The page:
Colleen Clark started playing drums when she was little.
Her dad had started a family band, and Clark immediately knew she wanted to be the drummer.
Ever since then, Clark has performed for years to promote jazz studies and be a role model for women in jazz.
And on Jan. 29, she'll be closer to reaching her goal when she steps onto the "Late Night With Seth Meyers" stage to drum with The 8G Band. The group is the talk-show's house band that features a guest drummer weekly. Band members include "Saturday Night Live" alumnus Fred Armisen on rhythm guitar, Seth Jabour on lead guitar, Syd Butler on bass and Eli Janney on keys.
Clark started her professional career in music at the University of North Texas, where she was the only woman and drummer to graduate with a doctoral degree in jazz.
After graduation, Clark lived in New York for 12 years, where she has performed at prominent NYC venues such as Jazz at Lincoln Center, Birdland and the 55 Bar. Rooted with the jazz scene in New York, Clark said she tours there frequently.
New York had a lasting impact and influenced her journey as a drummer and musician, along with her jazz family in NY, Clark said.
"It's part of us, you know," Clark said. "We were there for so long. We just can't get rid of it."
She then released her debut album, "Introducing Colleen Clark," in 2013. The album, which was all original music, was engineered by Brian Dozoretz, a 10-time Grammy Award nominee and winner.
Later, Clark, drawn to USC, started her position as assistant professor of jazz studies in fall 2021.
"When I came down for the interview and met my future colleagues I was like, 'Man, this would be amazing,'" Clark said. "It just felt like the right fit for me and my family, and I'm so grateful and so happy that I'm here."
She rose to the top of a very large pool of talented musicians by being one of the most skilled and stylistic drummers, said Tayloe Harding, the dean of USC's School of music.
“She’s 100% all time enthusiastic and devoted,” Harding said. “She’s never distracted from tasks or from her goals, and her goals are to reach as many people with the beauty of jazz and American music as she can.”
But it wasn't until she performed at the Percussive Arts Society International Convention that the doors opened to an appearance on the late night show.
Clark performed as the drum set clinician in November 2023, which she said is the highest honor for a percussionist. The event got her invited to perform for Zildjian, the oldest musical instrument manufacturing company, at its 400th anniversary party.
The producer for "Late Night with Seth Meyers" was at that same party. And a week later, Clark received a text from the producer, inviting her to perform for the talk show.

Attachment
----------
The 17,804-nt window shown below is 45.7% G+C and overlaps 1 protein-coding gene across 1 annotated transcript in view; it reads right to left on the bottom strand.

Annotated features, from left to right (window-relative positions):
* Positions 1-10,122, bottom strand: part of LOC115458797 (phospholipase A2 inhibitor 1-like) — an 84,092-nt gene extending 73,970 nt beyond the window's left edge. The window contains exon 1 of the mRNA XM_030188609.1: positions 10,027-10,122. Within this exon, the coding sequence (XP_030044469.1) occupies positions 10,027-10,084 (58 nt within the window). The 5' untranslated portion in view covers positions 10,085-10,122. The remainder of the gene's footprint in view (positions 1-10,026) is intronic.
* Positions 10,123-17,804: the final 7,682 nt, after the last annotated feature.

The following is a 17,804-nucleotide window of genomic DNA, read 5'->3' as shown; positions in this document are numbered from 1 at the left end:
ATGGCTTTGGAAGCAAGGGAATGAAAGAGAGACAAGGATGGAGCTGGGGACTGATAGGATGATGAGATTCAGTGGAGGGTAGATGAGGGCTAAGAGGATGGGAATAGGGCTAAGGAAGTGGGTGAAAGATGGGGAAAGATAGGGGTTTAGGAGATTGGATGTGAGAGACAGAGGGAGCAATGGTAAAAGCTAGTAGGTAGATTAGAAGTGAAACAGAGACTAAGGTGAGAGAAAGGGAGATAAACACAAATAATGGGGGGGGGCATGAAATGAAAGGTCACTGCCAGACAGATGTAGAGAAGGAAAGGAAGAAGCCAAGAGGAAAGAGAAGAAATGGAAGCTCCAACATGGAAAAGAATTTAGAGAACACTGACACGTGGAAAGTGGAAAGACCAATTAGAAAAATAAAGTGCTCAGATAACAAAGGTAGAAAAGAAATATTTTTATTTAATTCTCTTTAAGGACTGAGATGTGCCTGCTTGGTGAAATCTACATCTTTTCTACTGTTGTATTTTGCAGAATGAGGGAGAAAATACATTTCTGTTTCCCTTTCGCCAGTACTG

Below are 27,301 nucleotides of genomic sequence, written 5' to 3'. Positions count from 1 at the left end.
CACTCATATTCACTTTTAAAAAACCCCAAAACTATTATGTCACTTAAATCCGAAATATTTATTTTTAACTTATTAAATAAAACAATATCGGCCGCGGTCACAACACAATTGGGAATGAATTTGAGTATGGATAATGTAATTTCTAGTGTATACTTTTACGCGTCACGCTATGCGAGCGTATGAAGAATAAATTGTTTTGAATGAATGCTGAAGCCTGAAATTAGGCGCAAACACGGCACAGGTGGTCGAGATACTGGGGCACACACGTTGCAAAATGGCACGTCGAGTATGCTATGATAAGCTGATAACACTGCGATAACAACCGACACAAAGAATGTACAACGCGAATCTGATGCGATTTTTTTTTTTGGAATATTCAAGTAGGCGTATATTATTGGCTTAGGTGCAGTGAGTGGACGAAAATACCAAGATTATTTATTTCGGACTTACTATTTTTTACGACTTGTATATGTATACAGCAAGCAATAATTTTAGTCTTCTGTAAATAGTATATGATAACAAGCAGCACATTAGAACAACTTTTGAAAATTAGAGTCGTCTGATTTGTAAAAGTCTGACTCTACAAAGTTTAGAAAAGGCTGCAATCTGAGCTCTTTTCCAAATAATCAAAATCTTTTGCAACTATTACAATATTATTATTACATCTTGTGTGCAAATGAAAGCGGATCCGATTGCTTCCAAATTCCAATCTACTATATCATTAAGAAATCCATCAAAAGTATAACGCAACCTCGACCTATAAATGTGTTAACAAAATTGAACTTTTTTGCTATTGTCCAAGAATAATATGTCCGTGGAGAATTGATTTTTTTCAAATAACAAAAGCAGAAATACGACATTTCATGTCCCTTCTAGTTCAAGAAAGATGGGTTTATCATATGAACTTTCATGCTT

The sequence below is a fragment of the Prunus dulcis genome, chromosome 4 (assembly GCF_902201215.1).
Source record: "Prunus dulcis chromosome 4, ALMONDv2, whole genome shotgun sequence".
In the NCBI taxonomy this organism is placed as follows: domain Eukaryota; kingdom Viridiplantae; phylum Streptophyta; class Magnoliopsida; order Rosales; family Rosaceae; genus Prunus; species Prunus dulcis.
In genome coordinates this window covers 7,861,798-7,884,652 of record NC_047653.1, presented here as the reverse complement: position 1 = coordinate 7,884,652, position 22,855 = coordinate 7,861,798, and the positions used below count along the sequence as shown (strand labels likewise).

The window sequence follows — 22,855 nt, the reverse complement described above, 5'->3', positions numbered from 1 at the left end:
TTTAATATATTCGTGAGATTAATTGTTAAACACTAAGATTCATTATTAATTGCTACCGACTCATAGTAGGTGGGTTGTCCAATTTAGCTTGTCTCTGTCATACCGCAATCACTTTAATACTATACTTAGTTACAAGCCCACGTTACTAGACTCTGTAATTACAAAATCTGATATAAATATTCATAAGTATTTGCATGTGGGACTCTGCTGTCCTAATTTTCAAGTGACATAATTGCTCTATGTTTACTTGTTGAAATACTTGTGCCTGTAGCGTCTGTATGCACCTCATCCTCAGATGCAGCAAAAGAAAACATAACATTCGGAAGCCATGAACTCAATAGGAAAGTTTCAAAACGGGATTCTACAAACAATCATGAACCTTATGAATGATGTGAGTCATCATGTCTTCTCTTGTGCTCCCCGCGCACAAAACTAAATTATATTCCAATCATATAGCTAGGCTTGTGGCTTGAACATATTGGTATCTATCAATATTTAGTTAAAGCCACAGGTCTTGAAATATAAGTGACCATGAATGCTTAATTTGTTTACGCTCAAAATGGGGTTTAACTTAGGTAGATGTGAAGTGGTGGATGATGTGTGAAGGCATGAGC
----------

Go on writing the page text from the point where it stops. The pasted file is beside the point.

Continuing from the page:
"I was like, 'Woah, absolutely,'" Clark said.
Clark said she wants to use her time on the late-night talk show to bring visibility to the university and its School of Music's Jazz Studies program.
“I find this opportunity to be not only for myself," Clark said. "I really find it to be for us here at USC."
Although the invitation to play is considered a prestigious opportunity, Clark said playing at the event and highlighting the program will benefit current and future student more than herself.
Students have made her a more successful drummer and musician, she said. They've made her learn more about music and how to teach more proficiently.
Clark's passion to elevate jazz education is the most memorable thing about her, said Matthew White, an associate professor of Jazz Studies
"She has a lot of energy, a lot of passion for teaching, a lot of passion for music," White said. "(She's) the driving force behind our jazz program."
Through her position at USC and through the work she does outside the university, Clark holds a lot on her plate, but she said it does not stop her from striving for success, even when exhaustion hits.
“I wake up grateful and happy, and I just know that it's really important that I am a strong voice in this coveted position,” Clark said.
Along with her other projects, she created Jazz Girls Day at USC, which looks to help girls across the state learn or continue to play jazz.
With her performance on "Late Night with Seth Meyers," she said she hopes to continue growing the program and create a new normal where there is an equal amount of women in music.
"It's just (about) providing that opportunity for women and girls to collaborate," Clark said.
Clark will appear on "Late Night With Seth Meyers" the week of Jan. 29. The show is broadcast daily at 12:35 a.m. on NBC.